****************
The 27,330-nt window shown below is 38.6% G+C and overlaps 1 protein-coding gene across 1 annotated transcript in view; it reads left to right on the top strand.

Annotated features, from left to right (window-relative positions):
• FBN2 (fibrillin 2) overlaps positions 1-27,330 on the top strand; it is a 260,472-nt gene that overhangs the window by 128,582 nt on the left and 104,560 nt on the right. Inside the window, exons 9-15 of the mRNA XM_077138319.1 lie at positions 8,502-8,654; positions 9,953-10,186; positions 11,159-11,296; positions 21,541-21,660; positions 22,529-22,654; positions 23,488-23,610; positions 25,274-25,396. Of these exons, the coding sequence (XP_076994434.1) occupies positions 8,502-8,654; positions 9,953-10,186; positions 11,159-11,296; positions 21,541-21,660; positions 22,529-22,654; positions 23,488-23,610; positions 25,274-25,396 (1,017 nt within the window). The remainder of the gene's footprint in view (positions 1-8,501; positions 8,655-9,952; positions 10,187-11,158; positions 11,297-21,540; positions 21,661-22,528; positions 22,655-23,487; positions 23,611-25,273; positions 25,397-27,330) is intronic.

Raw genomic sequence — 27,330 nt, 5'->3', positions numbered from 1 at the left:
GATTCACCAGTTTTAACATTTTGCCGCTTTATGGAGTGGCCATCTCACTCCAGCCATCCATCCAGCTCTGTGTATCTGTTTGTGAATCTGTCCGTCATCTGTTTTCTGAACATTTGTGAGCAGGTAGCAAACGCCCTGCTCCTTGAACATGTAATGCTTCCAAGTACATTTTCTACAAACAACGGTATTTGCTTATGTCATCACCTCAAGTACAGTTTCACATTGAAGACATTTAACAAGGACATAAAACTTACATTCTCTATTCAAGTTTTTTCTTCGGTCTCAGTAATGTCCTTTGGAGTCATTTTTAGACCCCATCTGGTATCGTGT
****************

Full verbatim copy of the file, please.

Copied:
The 27,330-nt window shown below is 38.6% G+C and overlaps 1 protein-coding gene across 1 annotated transcript in view; it reads left to right on the top strand.

Annotated features, from left to right (window-relative positions):
• FBN2 (fibrillin 2) overlaps positions 1-27,330 on the top strand; it is a 260,472-nt gene that overhangs the window by 128,582 nt on the left and 104,560 nt on the right. Inside the window, exons 9-15 of the mRNA XM_077138319.1 lie at positions 8,502-8,654; positions 9,953-10,186; positions 11,159-11,296; positions 21,541-21,660; positions 22,529-22,654; positions 23,488-23,610; positions 25,274-25,396. Of these exons, the coding sequence (XP_076994434.1) occupies positions 8,502-8,654; positions 9,953-10,186; positions 11,159-11,296; positions 21,541-21,660; positions 22,529-22,654; positions 23,488-23,610; positions 25,274-25,396 (1,017 nt within the window). The remainder of the gene's footprint in view (positions 1-8,501; positions 8,655-9,952; positions 10,187-11,158; positions 11,297-21,540; positions 21,661-22,528; positions 22,655-23,487; positions 23,611-25,273; positions 25,397-27,330) is intronic.

Raw genomic sequence — 27,330 nt, 5'->3', positions numbered from 1 at the left:
GATTCACCAGTTTTAACATTTTGCCGCTTTATGGAGTGGCCATCTCACTCCAGCCATCCATCCAGCTCTGTGTATCTGTTTGTGAATCTGTCCGTCATCTGTTTTCTGAACATTTGTGAGCAGGTAGCAAACGCCCTGCTCCTTGAACATGTAATGCTTCCAAGTACATTTTCTACAAACAACGGTATTTGCTTATGTCATCACCTCAAGTACAGTTTCACATTGAAGACATTTAACAAGGACATAAAACTTACATTCTCTATTCAAGTTTTTTCTTCGGTCTCAGTAATGTCCTTTGGAGTCATTTTTAGACCCCATCTGGTATCGTGT